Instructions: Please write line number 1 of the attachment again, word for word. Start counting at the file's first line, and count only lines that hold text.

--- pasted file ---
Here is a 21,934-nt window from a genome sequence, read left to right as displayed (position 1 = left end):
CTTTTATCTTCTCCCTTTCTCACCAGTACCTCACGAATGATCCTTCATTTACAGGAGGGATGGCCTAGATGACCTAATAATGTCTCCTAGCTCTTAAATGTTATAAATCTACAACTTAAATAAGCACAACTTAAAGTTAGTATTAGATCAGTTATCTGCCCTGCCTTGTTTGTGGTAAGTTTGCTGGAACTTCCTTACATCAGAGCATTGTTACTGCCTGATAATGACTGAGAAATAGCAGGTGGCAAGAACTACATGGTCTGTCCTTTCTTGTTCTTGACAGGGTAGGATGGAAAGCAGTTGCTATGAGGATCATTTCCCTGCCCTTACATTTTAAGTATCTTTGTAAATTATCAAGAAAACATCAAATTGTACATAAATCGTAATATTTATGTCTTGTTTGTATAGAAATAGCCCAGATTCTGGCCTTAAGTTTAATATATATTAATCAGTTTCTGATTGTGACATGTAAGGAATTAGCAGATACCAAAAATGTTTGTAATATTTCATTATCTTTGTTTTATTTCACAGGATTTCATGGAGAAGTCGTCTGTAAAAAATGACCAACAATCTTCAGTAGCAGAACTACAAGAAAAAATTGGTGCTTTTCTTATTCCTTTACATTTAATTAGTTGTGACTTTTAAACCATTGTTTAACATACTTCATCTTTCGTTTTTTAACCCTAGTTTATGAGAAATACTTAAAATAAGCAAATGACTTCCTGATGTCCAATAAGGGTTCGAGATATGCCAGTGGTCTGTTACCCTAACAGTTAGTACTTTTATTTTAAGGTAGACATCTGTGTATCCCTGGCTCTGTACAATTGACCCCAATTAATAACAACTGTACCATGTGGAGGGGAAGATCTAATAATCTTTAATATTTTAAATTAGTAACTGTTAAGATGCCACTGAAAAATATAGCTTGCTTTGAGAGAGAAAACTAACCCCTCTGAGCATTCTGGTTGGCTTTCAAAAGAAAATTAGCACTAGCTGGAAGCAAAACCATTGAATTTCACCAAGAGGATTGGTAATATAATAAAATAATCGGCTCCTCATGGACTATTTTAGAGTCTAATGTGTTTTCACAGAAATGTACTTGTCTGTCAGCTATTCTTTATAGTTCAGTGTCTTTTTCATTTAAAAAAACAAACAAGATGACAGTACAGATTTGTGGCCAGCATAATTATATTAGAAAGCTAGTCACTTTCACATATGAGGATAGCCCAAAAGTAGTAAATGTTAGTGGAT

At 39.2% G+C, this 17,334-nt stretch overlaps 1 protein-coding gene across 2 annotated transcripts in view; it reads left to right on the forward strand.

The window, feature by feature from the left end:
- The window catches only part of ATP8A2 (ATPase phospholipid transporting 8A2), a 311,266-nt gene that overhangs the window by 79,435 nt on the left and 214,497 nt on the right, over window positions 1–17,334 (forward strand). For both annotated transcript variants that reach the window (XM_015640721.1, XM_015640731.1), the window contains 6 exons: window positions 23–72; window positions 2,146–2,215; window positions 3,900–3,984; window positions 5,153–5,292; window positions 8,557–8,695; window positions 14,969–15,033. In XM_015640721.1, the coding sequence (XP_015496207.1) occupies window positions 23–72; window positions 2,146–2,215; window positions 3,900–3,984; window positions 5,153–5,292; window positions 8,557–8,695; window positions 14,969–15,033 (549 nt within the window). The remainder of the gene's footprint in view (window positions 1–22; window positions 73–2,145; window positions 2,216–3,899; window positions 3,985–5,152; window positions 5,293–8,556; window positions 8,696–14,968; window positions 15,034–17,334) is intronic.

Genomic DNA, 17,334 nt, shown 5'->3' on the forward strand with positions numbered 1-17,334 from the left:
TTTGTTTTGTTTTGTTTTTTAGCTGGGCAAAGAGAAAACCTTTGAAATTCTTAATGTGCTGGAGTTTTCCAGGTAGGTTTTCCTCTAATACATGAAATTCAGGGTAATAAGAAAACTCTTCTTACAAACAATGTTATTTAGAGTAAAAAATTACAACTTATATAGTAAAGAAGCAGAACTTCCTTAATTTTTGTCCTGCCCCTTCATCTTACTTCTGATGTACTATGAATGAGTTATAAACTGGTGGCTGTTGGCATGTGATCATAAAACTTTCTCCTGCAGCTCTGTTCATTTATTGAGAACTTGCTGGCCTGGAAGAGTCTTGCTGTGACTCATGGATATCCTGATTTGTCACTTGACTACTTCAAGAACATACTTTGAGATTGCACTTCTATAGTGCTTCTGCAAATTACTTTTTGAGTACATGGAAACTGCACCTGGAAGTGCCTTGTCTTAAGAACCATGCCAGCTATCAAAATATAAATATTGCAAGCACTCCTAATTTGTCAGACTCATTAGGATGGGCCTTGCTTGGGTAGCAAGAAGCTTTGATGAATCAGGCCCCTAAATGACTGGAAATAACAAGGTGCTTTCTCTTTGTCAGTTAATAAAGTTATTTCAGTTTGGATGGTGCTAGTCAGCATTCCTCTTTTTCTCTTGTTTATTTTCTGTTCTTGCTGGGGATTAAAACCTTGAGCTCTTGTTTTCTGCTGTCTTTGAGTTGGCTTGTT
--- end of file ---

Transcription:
Here is a 21,934-nt window from a genome sequence, read left to right as displayed (position 1 = left end):